(Oct 23 issue) was sort of almost exactly what I was asking for last winter
, when Margaret Talbot wrote that excellent essay on teaching intelligent design
and I wanted Darwinism in its historical context. And Atul Gawande's thing
on industrialized "labor" (10/9) seems to have garnered praise from diverse parties, expecting and otherwise, and broken TNY out of it's, I thought
, rather Victorian approach to childbirth. Dreams come true!
Reading Gopnik on Darwin, I got pretty excited at the first mention of George Eliot (55) and I thought that the joke about "Variations Under Domestication" was a smart illustration of the problem Gopnik felt Darwin and the novelists set for themselves, "how to reconcile the endless variation of the world with a set of organizing principles."
Note I took the word "natural," as in "natural world," out of Gopnik's original sentence. Natural world, my eye. Have we learned nothing from the case of the miniature dog
?!? But I was hooked.
I also liked the continuation of the Darwin as novelist thing later, Darwin had the gift—the gift of any good novelist—of making the story sound as though it just got pushed out by the descriptions. The plot seems to grow out of his observations rather than being imposed by his will; in reality, the plot came first, as it usually does.
More on Darwin's rhetorical strategy, where television history meets the historical myth of empiricism,Darwin was humble and modest in exactly the way that Inspector Columbo is. He knows from the beginning who the guilty party is, and what the truth is, and would rather let the bad guys hang themselves out of arrogance and overconfidence, while he walks around in his raincoat, scratching his head and saying, “Oh, yeah—just one more thing about that six-thousand-year-old Earth, Reverend Snodgrass . . .”
I also liked the emphasis on change over time as a fact that must be faced (if I ever get around to that Gladwell thing about predicting films . . . ) as in "even when domestic breeders aren't trying to vary their cattle, the cattle vary anyway."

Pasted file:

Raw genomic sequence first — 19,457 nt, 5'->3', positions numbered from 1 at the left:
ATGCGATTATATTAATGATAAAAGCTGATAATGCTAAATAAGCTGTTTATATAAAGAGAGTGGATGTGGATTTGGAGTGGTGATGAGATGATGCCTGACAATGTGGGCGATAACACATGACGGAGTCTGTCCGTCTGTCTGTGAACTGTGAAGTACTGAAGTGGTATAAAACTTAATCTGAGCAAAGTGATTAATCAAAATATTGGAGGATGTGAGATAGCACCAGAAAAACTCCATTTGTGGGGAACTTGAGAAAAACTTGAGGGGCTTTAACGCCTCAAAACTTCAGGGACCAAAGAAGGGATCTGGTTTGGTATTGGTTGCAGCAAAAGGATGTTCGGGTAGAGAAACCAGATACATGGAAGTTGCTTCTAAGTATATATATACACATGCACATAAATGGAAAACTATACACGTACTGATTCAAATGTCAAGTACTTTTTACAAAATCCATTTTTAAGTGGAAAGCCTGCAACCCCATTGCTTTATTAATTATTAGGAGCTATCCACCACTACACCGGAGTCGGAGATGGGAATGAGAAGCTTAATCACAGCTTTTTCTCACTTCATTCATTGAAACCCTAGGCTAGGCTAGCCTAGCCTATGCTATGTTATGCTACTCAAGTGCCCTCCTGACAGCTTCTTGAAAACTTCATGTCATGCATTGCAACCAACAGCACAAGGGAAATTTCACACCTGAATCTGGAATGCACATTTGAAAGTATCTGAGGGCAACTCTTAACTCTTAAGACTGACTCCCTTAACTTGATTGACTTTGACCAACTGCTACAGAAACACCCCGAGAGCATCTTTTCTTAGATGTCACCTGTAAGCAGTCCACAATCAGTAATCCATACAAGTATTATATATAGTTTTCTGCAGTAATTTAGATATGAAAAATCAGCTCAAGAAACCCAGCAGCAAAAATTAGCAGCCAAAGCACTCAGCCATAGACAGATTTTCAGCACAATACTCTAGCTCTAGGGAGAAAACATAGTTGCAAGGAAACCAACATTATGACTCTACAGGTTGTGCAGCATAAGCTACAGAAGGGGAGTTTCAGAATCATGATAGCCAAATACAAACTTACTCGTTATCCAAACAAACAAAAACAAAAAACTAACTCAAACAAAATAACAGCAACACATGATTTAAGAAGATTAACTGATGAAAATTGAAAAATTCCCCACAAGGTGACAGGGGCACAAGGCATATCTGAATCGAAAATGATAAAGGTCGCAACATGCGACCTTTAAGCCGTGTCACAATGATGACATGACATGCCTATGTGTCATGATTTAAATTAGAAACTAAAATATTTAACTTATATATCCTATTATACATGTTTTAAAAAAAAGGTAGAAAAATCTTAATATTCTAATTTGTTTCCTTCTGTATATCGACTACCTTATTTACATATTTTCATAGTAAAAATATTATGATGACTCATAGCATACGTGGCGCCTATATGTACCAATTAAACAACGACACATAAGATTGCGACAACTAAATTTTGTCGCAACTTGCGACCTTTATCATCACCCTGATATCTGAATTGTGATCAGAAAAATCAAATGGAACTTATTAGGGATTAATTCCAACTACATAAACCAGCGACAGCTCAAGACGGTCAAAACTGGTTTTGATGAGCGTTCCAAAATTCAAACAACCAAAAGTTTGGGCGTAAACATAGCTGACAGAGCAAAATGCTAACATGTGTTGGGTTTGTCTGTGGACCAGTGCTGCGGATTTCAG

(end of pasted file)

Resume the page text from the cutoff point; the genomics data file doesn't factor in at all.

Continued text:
I didn't see that the extended quotation on page 55 really supported the claim that Gopnik was trying to make about how Darwin used different kinds of knowledge and authority rhetorically. But if he did, I like that and think that puts him in the same potentially revolutionary position as Dirty Jobs Mike Rowe
Eventually, I resented the use of the plural first person, "Admiring a scientist’s prose, we usually try to humanize it by mapping the pattern of metaphor within it: look, Einstein was a visionary just like Keats."
We who? Actually, Adam, this kind of thing drives me nuts and I'm careful to avoid it.
Still, that bit of fluff was followed by this, which rocks, "But the remarkable thing about Darwin as a writer is not how skillfully he uses metaphor but how artfully he avoids it. He argues by example, not by analogy; the point of the opening of “The Origin” isn’t that something similar happens with domesticated breeds and natural species; the point is that the very same thing happens, albeit unplanned and over a much longer period."
I bolded the similar because it's such a lovely point. No analogy. None, got that?
Yes, I got it, Adam. Therefore, do not use the second person to implicate me in the grand misreading, "Reading “Selection in Relation to Sex,” for instance, your urge to draw analogies between his study of the way that birds’ plumage and song affect their reproductive success and the way men dress up and show off in order to attract women is so overwhelming that you practically have to bite your tongue to avoid it. Darwin bit his."
Bite your own. Still, it's a lovely point. No analogy.
But it is, as ever, Gopnik who is the analogy addict, "we are on a mental continuum with pheasants and peacocks. Analogy is avoided, and then the most unsettling analogy of all is grandly asserted, and without apology. They’re us; we’re them."
We're not like
them, and a continuum is not an analogy. An analogy has two planes, a continuum one, no?
I'm also reading, by chance, as it were, Louis Menand's The Metaphysical Club
in the evenings, which goes all over and through the historically determined logics of Darwinism. And statistics. It's very nicely written and either Menand is a very heavy influence on Gopnik and Gladwell or they are doing all his research for him. These things are so hard to tell.
Oddly enough there is some Victorian parenting in the Darwin thing and I had that deja vu cut and paste sensation all over again
. . . Categories: newyorker, surprise/startle